Jetpack Compose is a modern Android UI toolkit that makes it faster and easier to build user interfaces for native Android apps. Before Google introduced Jetpack Compose Android user interfaces were written in XML which has too much boilerplate, logic specific to a UI element lives in a separate Java or Kotlin file, this makes the APK file size large and may cause maintenance to be a nightmare as the app gets bigger.
With Jetpack Compose the UI is written in Kotlin and the logic specific to the UI can be in the same file as the UI, this promotes separation of concerns and makes it easier to test the app, maintain, and most importantly; the APK size becomes smaller.
The Jetpack Compose framework has prebuilt UI components that can be used to construct complex UI. These components are called Composables, they are similar to widgets in Flutter. Some of Jetpacks Composables are: Text( ), Row( ), Column( ). ivermectin 12 mg tablet uses in hindi wikipedia
We’ll use these Composables to build our own custom Composable that will look like a tweet.
Before building the Tweet Composable, we need to understand how these Composables are laid out. In Compose, the Row and Column Composables are used to build a layout, Column lays out Composables from top to bottom and Row lays out Composables from left to right. ivermectin alcohol interaction Every Composable can have a Modifier parameter which allows us to change how a Composable is presented.
The image below shows how the Tweet Composable is laid out.
To follow this tutorial you’ll need the latest version of Android Studio. Create a new project, select the empty compose activity template and add the following dependency to the app level gradle file:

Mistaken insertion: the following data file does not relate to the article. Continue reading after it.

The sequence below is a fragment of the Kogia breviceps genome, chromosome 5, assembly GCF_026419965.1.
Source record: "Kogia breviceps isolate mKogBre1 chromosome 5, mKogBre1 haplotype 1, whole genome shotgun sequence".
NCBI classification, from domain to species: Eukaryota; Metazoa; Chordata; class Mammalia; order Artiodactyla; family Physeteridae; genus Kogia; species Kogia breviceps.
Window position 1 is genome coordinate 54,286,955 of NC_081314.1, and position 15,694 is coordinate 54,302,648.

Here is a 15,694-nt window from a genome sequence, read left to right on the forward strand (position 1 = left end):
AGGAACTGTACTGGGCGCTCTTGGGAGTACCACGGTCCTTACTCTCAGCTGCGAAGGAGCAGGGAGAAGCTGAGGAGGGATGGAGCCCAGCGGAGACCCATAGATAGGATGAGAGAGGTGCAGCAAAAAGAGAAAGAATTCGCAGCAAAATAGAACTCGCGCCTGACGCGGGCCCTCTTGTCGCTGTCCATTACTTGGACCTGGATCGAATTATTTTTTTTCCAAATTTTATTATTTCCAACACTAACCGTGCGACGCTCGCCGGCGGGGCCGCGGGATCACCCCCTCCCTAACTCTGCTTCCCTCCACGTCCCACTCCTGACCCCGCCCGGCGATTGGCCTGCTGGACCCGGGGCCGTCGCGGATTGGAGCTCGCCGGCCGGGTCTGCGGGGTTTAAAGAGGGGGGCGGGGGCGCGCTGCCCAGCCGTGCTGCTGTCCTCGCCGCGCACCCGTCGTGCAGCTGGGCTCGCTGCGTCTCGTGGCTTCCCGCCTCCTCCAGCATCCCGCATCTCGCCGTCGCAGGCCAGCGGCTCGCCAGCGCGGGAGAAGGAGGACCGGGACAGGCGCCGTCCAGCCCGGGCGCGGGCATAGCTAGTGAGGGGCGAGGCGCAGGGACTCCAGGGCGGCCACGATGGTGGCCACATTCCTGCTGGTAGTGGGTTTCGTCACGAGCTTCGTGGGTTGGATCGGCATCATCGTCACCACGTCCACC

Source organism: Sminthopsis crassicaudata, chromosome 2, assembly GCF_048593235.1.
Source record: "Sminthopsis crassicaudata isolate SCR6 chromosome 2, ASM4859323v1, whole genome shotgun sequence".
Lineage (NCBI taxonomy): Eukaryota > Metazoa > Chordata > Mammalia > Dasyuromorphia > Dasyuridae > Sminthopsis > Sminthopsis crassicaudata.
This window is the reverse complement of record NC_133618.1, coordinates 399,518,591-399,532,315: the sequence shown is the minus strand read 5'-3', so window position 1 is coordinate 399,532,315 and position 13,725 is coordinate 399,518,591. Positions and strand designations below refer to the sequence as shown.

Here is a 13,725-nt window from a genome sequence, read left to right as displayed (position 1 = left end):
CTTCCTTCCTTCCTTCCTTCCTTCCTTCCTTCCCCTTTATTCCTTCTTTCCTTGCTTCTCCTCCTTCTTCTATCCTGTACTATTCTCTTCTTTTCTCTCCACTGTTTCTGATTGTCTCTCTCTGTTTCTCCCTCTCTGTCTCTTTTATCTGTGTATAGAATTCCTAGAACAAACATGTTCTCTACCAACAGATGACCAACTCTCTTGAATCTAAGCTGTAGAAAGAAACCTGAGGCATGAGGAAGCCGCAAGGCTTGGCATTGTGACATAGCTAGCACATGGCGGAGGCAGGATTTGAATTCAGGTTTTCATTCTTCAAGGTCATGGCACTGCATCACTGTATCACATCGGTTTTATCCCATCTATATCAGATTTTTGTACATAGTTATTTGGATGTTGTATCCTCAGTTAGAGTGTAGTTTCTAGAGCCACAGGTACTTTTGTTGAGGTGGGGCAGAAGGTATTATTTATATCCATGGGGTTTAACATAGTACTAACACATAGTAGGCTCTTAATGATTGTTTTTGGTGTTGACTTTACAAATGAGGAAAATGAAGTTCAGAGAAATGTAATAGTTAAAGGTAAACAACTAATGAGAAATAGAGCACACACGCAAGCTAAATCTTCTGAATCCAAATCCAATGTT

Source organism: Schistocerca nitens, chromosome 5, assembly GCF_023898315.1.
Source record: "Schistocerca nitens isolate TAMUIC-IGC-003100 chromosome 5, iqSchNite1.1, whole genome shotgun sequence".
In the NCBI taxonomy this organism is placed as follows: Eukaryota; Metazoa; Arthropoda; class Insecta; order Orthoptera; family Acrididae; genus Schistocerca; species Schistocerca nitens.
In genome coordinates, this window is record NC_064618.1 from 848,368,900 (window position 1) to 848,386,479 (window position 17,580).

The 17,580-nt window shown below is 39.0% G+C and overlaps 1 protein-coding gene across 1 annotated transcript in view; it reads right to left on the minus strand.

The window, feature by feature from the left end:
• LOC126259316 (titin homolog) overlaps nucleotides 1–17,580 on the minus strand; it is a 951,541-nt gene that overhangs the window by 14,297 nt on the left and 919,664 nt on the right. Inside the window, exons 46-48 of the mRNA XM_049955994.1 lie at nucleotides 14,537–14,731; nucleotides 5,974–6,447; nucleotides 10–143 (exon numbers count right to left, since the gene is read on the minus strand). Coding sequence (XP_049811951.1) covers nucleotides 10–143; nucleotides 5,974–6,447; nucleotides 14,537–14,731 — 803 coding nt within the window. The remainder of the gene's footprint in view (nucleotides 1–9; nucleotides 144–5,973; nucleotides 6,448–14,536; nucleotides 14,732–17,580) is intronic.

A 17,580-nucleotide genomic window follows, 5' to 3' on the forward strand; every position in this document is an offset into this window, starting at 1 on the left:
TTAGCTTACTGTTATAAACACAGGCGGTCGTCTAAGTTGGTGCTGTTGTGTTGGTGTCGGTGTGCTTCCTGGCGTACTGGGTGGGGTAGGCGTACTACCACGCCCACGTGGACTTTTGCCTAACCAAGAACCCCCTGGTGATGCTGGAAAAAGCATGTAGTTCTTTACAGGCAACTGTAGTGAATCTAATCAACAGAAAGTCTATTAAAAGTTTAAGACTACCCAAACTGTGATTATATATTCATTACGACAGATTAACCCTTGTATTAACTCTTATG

Coil is an image loading library, we’ll use it to load remote images such as the profile picture and the tweet attachment. Because we’ll be loading images from the internet, make sure that the Internet Permission is turned on.
Preparing the data
We need a data class that represents a tweet, this will be used by the Tweet Composable to render the data. We’ll create Tweet and User data classes because each Tweet has to be associated with a User. These data classes will live under the model package.
We’ll mock our tweets for this tutorial, so create a data package and add an object that will hold a list of fake tweets, add as many tweets as you will.
Building the Tweet Composable
We’ll first build the layout, then we’ll add Composables bit by bit until everything has been added.
To create a Composable, you need to write a function and annotate it with @Composable, this tells Jetpack Compose that the function defines UI.
The Tweet will be wrapped with a Row Composable that is modified to take up the entire width of the screen.
Inside the Row, we’ve got two Column Composables, one for the profile picture and one for the tweet. Because these Columns are inside a Row, they will be rendered from left to right.
Adding the Profile Picture
Inside of the profile pic Column, add the Image Composable and use rememberCoilPainter from Coil as the painter. Using the Modifier, change the size of the image to 55 dp and then clip it to a circular shape.
Adding the Tweet details
Use the Text Composable to display the name, username, and date. To add some space between the texts use the Spacer Composable. Text( ) takes the style parameter, use this for styling. So far we’ve added the profile picture and the tweet details.
Adding the Tweet
Now to add the actual tweet, create another Column below the tweet details Row. Inside of this Column add the Text Composable that will display the tweet, then check if the tweet has an image, if it does, use the Image Composable with Coil to display that image.
Adding the Bottom Icons
To create the bottom buttons we’ll use the IconButton and Icon Composebles. These will be in a Row that adds space between Composables.
Now our Tweet Composable is done! To display it we’ll need to create another Composable called TweetList, it will take a list of tweets and render a Tweet Composable for each Tweet. To display the Tweets we’ll use the LazyColumn Composable which behaves like a RecyclerView. praziquantel albendazole triclabendazole, bithionol,nitazoxanide substitute with ivermectin
Inside of the setContent block under MainActivity we’ll get a list of our fake tweets and the call TweetList passing the list of tweets.
And that’s how easy it is to build native UI with Jetpack Compose, no more fragments and activity files, and no more RecyclerView boilerplate code.